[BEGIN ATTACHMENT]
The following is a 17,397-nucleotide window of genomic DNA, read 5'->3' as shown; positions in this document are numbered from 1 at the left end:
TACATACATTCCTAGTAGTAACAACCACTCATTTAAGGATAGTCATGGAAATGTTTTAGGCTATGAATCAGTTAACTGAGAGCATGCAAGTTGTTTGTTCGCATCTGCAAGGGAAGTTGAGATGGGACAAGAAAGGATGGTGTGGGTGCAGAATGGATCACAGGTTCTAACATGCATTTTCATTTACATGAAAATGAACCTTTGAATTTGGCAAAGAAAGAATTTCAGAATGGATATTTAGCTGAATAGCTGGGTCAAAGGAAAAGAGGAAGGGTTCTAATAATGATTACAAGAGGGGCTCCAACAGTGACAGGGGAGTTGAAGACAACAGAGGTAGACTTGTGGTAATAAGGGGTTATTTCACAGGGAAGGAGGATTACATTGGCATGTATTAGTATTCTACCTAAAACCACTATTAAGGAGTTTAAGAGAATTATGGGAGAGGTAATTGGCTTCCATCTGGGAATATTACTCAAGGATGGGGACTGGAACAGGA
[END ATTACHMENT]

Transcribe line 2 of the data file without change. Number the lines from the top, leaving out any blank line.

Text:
TACATACATTCCTAGTAGTAACAACCACTCATTTAAGGATAGTCATGGAAATGTTTTAGGCTATGAATCAGTTAACTGAGAGCATGCAAGTTGTTTGTTCGCATCTGCAAGGGAAGTTGAGATGGGACAAGAAAGGATGGTGTGGGTGCAGAATGGATCACAGGTTCTAACATGCATTTTCATTTACATGAAAATGAACCTTTGAATTTGGCAAAGAAAGAATTTCAGAATGGATATTTAGCTGAATAGCTGGGTCAAAGGAAAAGAGGAAGGGTTCTAATAATGATTACAAGAGGGGCTCCAACAGTGACAGGGGAGTTGAAGACAACAGAGGTAGACTTGTGGTAATAAGGGGTTATTTCACAGGGAAGGAGGATTACATTGGCATGTATTAGTATTCTACCTAAAACCACTATTAAGGAGTTTAAGAGAATTATGGGAGAGGTAATTGGCTTCCATCTGGGAATATTACTCAAGGATGGGGACTGGAACAGGA